Send to

Choose Destination
Eur J Appl Physiol. 2014 Feb;114(2):425-34. doi: 10.1007/s00421-013-2782-9. Epub 2013 Dec 13.

Is Borg's perceived exertion scale a useful indicator of muscular and cardiovascular load in blue-collar workers with lifting tasks? A cross-sectional workplace study.

Author information

National Research Centre for the Working Environment, Lersø Parkalle 105, 2100, Copenhagen, Denmark,



To investigate associations between perceived exertion and objectively assessed muscular and cardiovascular load during a full working day among workers with manual lifting tasks.


A total of 159 men and 41 women from 14 workplaces with manual lifting tasks participated. Participants reported perceived exertion (BORG-CR10) at midday and after work. Surface electromyography of the thigh, lower back and neck muscles were normalized to isometric voluntary contractions (MVC) to express relative muscle load during the day. Cardiovascular load was measured with electrocardiography and calculated as the average percentage of the heart rate reserve capacity (((heart rate during work - resting heart rate) / (maximum heart rate - resting heart rate)) * 100) during the day.


Using linear regression, significant but weak associations (β < 0.23) were observed between perceived exertion and (1) high muscle activity (>60% of MVC) of the neck muscles and (2) inactivity (<1% of MVC) of the thigh muscles and (3) cardiovascular load, respectively. Using logistic regression, perceived exertion ≥4 (high exertion), referencing <4 (low-to-moderate exertion), was related to high activity of the trapezius muscle [OR 18 (95% CI 2-143)], i.e., the odds for experiencing high exertion during work increased 18-fold for each percentage increase in time above 60% MVC.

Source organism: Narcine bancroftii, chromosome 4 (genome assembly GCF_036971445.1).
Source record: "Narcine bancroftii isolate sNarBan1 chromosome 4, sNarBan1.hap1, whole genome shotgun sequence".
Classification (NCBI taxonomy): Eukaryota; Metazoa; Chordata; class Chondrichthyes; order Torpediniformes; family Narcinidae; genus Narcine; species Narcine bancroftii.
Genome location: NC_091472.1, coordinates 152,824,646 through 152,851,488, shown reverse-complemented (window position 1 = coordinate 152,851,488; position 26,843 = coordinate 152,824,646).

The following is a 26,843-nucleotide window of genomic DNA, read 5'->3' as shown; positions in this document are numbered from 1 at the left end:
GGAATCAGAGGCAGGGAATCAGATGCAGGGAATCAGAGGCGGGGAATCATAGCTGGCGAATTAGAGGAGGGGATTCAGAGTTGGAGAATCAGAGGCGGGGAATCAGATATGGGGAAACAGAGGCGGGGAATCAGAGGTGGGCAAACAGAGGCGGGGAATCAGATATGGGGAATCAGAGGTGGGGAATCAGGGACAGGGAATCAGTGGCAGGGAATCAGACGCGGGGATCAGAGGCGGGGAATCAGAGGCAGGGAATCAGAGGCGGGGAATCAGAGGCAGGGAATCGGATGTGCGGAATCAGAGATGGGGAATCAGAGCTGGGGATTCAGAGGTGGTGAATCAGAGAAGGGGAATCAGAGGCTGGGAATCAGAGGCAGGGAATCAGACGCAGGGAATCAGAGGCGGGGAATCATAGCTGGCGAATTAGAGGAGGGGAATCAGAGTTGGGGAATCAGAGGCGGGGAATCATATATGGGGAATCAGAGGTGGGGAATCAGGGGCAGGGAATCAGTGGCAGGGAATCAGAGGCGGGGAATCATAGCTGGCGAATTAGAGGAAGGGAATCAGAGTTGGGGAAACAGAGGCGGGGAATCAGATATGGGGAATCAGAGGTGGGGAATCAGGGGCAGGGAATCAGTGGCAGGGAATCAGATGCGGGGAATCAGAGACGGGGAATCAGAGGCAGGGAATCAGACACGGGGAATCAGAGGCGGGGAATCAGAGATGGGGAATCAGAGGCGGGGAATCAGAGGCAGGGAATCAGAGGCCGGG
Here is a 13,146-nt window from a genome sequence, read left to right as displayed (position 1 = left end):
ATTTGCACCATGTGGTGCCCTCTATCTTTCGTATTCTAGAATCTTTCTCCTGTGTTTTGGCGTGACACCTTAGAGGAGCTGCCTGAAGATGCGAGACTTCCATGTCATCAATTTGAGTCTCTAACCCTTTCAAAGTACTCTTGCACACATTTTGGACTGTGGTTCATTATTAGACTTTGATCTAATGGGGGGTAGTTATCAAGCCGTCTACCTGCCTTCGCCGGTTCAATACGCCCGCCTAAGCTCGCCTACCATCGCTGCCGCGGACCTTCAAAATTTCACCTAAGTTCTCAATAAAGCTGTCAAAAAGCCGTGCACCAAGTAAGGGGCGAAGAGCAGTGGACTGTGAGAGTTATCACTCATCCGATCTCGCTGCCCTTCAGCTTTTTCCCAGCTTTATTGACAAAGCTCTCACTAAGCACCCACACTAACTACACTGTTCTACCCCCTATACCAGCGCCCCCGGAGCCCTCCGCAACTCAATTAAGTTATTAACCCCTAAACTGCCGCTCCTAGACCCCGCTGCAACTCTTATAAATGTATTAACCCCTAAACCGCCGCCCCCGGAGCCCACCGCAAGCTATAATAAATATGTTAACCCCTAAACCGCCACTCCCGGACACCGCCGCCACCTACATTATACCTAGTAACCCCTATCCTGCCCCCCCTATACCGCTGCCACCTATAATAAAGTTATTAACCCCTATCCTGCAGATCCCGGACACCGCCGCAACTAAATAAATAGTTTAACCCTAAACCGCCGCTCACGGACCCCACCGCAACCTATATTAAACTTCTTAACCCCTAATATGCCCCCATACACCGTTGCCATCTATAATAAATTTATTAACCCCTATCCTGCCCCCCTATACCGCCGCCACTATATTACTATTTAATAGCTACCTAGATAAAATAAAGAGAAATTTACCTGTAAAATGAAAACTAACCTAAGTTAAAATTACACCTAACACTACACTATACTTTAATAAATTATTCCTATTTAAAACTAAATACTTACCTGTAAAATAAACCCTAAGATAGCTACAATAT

During a full working day among blue-collar workers with lifting tasks, high neck muscle activity increases the odds for experiencing high perceived physical exertion. Perceived exertion of at least 4 on the BORG CR10 scale appears to be a good indicator that high muscular loading occurs.

[Indexed for MEDLINE]
Free PMC Article

Supplemental Content

Full text links

Icon for Springer Icon for PubMed Central
Loading ...
Support Center